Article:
The night of the living T-R-A-T-I-O-R

USP MLB: PHILADELPHIA PHILLIES AT WASHINGTON NATIO S BBN WAS PHI USA DC
Bryce Harper hitting a monstrous eighth-inning home run Tuesday night.

Time was when the not-quite-accurate legend of Washington baseball was: “Washington—First in war, first in peace, and last in the American League.” After Tuesday, the legend may yet become, “Washington—First in war, first in peace, and lack of class in the National League East.” Not because of the Nationals, but their fans.

Simple elementary wisdom includes that the right to boo comes with the price of a ticket, but it went on particularly grotesque display in Nationals Park when Bryce Harper hit town for the first time as a Phillie.

Grotesque and, when all is said and done, ignorant. And, in the case of seven fans spelling out “T-R-A-T-I-O-R!” on the front of white T-shirts, evidence of either ditching or flunking third-grade spelling.

No matter, almost. Harper himself obliterated the grotesquery and the ignorance with a parabolic eighth-inning home run, punctuated by the most epic bat flip this side of Jose Bautista, that actually chased a lot of the Nats fans who came to abuse him out of the park while a large enough contingent of Phillies fans who’d made the trek for the, ahem, big event remained to love him.

Washington’s number one industry—government—is well populated by those in its employ who never allow the truth to get in the way of a good rant. Except for the Phillies contingent the fans in Nationals Park behaved most of the night as if they were auditioning to join the government.

They ramped it up to fever pitch after Harper faced Max Scherzer twice and struck out both times, once on a changeup not even a golfer could meet and the second time on a cutter Mariano Rivera himself would have admired. Scherzer refined the cutter last year and got tougher on lefthanded hitters than he’d ever been before in his sterling career.

The third time up, the lefthanded Harper figured Scherzer enough to wait for something down and in but not too far down and lined a one-out double to right, setting up a second and third the Phillies couldn’t cash. Then Scherzer was gone in the middle of the fifth and the Phillies got to play rough with the Nationals’ rickety bullpen.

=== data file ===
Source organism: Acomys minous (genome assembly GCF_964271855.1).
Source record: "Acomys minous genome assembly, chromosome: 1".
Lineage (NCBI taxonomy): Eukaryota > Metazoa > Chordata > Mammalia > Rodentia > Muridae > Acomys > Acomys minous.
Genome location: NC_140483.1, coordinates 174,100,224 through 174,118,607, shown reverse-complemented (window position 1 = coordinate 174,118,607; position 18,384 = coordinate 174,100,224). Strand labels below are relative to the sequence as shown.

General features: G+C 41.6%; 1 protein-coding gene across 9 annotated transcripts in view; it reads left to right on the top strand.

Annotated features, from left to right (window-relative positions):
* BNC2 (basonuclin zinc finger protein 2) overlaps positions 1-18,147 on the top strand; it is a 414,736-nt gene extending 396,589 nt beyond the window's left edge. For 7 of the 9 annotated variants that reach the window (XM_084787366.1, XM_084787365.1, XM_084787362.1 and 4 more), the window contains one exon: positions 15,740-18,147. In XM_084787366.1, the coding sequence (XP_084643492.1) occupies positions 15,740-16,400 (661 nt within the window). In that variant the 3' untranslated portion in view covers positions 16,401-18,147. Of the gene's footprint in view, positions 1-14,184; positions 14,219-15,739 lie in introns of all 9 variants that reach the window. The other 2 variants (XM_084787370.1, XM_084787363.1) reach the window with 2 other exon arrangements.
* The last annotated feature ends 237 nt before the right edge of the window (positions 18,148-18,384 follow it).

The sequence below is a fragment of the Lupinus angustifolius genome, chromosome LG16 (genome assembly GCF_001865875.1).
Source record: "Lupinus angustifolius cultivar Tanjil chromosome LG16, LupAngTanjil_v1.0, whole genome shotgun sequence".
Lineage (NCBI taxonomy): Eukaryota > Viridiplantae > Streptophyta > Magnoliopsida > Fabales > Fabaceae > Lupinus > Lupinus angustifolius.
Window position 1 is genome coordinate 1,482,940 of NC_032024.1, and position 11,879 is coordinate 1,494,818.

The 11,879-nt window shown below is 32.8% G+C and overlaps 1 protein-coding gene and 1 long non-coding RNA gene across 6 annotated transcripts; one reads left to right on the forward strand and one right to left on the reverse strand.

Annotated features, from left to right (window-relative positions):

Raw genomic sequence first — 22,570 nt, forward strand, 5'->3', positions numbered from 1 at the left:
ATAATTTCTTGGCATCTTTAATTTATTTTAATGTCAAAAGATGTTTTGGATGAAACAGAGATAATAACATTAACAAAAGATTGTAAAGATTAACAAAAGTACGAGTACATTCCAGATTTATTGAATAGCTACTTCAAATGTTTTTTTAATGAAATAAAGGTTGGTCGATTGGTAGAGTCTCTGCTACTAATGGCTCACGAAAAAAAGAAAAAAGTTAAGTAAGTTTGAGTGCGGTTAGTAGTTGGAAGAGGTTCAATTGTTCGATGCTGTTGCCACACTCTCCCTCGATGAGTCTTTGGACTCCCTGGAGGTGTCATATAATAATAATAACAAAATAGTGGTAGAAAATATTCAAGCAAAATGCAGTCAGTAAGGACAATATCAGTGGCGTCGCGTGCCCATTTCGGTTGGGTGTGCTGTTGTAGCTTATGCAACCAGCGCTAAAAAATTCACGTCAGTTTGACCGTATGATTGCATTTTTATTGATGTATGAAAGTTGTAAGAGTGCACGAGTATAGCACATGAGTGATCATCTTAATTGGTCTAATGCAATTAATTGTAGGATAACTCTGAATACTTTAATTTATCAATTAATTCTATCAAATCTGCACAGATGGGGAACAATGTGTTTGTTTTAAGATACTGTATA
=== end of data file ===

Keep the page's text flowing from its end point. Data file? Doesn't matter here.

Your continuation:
After Jean Segura hit a three-run double with two out in the sixth, Harper drove in another run with a single up the pipe off lefthander Matt Grace. Making it 6-0, Phillies, the shutout rudely broken when Anthony Rendon hit one over the left field fence with Wilmer Difo aboard.

But with Segura aboard and one out in the eighth, the T-R-A-T-I-O-R caught hold of Jeremy Hellickson’s down and in four-seamer and blasted it into the second deck past the right center field fence. With a propeller-like bat flip a few steps up the line. Bautista’s after hitting what proved the 2015 American League division series-winning three-run homer was a measly helicopter. Harper’s was a Lockheed Constellation striking to cross the Atlantic.

TRATIOR
If you’re going to accuse a former hometown star falsely of betrayal, at least be sure you didn’t ditch or flunk third-grade spelling!

That was the third longest of any ball Harper ever hit in Nationals Park. After such a night’s disrespect there wasn’t a reasonable observer anywhere who’d have said that propeller flip was unjustified, after he’d built himself up to where he could hit that bomb in the first place.